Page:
If nothing in the walls are organic, I lean more toward less concern for mold infestation, esp since it's just this RV center's inference based on one moldy seat cushion that was beneath a window that appears to have leaked. When I went to have tarp put on roof, we discovered the seams in the gutter over the slide failed. You can see 2 water lines running down right into the slide corresponding with the mold on seat & on back of sofa. All the duct tape on the tears in roof was intact.

Thanks for sharing your success story! It gives me hope!
Amy :-)
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Old 03-05-2021, 02:09 PM   #35
Amy S.
 
Join Date: Mar 2017
Posts: 13
Quote:
Originally Posted by TN Bigfoot View Post
I am wondering if it would be worthwhile to check with a company like ServePro that has experience with water and mold remediation in homes?
Servepro is on my list of people to check with directly from my insurance adjuster. I think it will be worth having a pro check it out to ease my mind, yet I'm also getting advise to DIY mold tests using what's sold on Amazon. Decisions, decisions. I spoke w/ a "mold guy" who a trusted friend in the basement waterproofing business referred. He said he'd drill 3/8" holes into the 3 spots w/ water stains & use video probe to take a look.

Once I get confirmation about what the walls are made of, I'm going to decide whether to have him do that. If there's nothing organic in the walls, I'm pretty convinced this RV dealership is very short-sighted w/ their determination of "extensive mold" in the walls. Btw, this is not a FR dealership. I'm leaning toward having a FR dealer, who knows the product, to fix it if I don't DIY.
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Old 03-05-2021, 02:15 PM   #36
Amy S.
 
Join Date: Mar 2017
Posts: 13
Quote:
Originally Posted by saltsman View Post
I have some experience in mold mitigation. This RV can be saved.

First, do not go inside any mold infested structure without a NIOSH P100 respirator. It won't kill you immediately, but it can cause short-term and long-term health issues.

Ozone treatments do work, however I do not normally recommend them anymore. Technically, it's not the ozone itself that kills the mold, but the reaction of ozone (O3) with airborne water moisture (H2O) to create an aerosolized hydrogen peroxide (H2O2) -- which then kills the mold. However, not all the ozone bonds with the water moisture and even small amounts of inhaled free ozone can damage the lungs, cause chest pain, shortness of breath or throat irritation. Ozone will also break down rubber, fabrics, plastics and other synthetic furnishings over time. Ozone will also react with existing chemicals in the air to create other toxic gases such as formaldehyde (CH2O) and methyl bromide (CH3Br) which are extremely toxic.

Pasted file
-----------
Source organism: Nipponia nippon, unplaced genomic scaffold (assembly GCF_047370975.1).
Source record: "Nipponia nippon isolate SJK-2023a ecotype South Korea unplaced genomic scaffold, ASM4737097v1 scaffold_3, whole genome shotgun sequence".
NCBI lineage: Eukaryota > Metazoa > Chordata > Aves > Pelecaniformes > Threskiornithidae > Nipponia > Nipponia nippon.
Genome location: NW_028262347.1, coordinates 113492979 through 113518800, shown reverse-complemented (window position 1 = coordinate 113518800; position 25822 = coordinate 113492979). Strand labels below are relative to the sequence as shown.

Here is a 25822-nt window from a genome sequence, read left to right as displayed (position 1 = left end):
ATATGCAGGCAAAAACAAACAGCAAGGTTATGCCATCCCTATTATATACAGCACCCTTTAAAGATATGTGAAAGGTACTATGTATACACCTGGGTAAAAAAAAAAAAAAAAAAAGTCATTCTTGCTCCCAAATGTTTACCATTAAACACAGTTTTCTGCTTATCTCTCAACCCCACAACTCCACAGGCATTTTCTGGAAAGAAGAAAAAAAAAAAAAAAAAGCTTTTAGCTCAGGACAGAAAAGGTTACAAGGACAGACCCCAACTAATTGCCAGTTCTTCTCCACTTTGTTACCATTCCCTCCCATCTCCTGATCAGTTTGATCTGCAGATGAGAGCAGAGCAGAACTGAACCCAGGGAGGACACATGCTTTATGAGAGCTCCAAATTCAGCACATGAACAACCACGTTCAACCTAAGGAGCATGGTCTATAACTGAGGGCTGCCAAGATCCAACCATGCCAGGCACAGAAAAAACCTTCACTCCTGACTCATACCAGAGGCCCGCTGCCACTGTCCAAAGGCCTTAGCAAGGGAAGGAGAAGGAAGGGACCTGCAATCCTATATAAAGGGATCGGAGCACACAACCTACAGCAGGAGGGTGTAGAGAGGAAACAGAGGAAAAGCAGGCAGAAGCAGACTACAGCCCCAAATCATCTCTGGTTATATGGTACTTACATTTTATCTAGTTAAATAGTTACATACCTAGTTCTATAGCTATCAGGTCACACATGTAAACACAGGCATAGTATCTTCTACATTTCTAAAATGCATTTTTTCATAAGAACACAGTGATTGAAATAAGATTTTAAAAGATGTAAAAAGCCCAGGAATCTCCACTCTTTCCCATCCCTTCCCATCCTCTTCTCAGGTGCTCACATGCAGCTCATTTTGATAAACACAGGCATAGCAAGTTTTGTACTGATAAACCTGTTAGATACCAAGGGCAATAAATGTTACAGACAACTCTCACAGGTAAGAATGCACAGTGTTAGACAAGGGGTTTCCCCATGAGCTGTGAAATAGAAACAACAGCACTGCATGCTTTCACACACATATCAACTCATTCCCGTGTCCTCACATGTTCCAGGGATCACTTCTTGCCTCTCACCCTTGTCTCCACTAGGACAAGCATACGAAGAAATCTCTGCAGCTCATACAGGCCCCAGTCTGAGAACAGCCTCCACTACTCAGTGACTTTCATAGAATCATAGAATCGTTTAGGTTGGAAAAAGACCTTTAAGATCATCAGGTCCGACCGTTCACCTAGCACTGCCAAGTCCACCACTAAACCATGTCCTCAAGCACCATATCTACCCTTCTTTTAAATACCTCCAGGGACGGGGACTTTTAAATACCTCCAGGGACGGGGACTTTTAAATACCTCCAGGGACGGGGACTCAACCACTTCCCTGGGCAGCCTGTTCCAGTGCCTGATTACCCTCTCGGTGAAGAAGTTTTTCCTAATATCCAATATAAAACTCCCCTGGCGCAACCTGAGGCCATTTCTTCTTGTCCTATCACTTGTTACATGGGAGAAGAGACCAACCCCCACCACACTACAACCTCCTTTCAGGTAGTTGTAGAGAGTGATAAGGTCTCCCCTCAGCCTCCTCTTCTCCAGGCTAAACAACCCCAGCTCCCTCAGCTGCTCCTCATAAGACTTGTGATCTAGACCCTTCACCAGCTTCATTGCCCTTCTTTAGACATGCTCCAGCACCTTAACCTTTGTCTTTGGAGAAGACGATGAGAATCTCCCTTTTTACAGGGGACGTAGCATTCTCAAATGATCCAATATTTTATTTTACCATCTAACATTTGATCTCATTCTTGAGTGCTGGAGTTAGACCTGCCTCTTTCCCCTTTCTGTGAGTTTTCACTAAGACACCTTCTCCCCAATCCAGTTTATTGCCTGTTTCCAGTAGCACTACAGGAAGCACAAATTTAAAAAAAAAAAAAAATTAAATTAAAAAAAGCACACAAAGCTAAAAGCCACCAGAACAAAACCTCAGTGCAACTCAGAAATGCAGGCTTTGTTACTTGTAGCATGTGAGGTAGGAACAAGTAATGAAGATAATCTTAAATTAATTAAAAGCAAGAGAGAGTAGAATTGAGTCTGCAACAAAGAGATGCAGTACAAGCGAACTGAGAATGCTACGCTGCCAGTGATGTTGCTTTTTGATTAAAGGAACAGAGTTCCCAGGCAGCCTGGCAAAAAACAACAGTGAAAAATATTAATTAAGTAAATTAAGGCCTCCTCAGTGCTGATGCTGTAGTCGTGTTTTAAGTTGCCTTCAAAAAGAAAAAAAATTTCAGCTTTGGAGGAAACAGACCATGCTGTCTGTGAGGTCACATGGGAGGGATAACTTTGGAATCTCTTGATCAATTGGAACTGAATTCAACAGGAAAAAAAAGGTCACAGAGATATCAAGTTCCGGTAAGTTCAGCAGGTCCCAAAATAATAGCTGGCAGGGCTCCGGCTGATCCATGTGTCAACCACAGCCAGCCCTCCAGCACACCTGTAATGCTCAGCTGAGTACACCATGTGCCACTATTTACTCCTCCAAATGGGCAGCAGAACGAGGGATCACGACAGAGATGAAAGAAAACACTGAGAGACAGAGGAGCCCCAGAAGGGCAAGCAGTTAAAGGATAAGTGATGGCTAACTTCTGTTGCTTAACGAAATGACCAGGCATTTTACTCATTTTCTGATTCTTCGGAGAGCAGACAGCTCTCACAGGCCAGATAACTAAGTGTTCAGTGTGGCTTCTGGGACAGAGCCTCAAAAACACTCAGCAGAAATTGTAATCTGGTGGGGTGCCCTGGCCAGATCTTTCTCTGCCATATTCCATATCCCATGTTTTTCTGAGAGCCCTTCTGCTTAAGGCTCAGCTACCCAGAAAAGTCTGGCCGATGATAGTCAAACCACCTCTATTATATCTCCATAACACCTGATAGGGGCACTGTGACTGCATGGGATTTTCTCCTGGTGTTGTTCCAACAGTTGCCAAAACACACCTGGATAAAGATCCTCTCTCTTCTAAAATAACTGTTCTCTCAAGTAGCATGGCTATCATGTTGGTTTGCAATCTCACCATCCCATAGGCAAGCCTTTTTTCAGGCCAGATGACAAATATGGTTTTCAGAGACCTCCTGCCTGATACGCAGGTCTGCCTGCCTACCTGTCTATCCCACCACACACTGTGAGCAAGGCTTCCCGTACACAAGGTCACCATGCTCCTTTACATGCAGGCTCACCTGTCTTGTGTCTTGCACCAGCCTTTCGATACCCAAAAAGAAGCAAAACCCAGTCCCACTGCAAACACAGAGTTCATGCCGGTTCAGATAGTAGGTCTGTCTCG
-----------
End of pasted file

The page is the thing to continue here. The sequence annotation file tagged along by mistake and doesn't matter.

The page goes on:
UV light is highly effective at killing mold, but it's hard to get the light inside walls and all the nooks and crannies where mold hangs out. Germicidal UV lamps are rated for occupied spaces or for unoccupied spaces. The unoccupied space lamps will cause painful eye irritations and a reddening (or burning) of the skin almost immediately. The occupied space lamps are better, but still need special precautions. And... UV lamps will generate ozone during prolonged use (see above). If you go the UV route, use UV protecting goggles and cover all exposed skin.

Hydrogen peroxide as a topical solution is absolutely amazing at killing mold. Mix a 3% concentration hydrogen peroxide into a glass spray bottle. Spray until saturated. Let sit for 10 15 minutes. Wipe away and rinse the area with water and dry with a hair dryer or fan. Be sure to wear your respirator when doing this task as you will dislodge lots of dead and dying mold spores. Also note that hydrogen peroxide can bleach some fabrics, so test a small area first.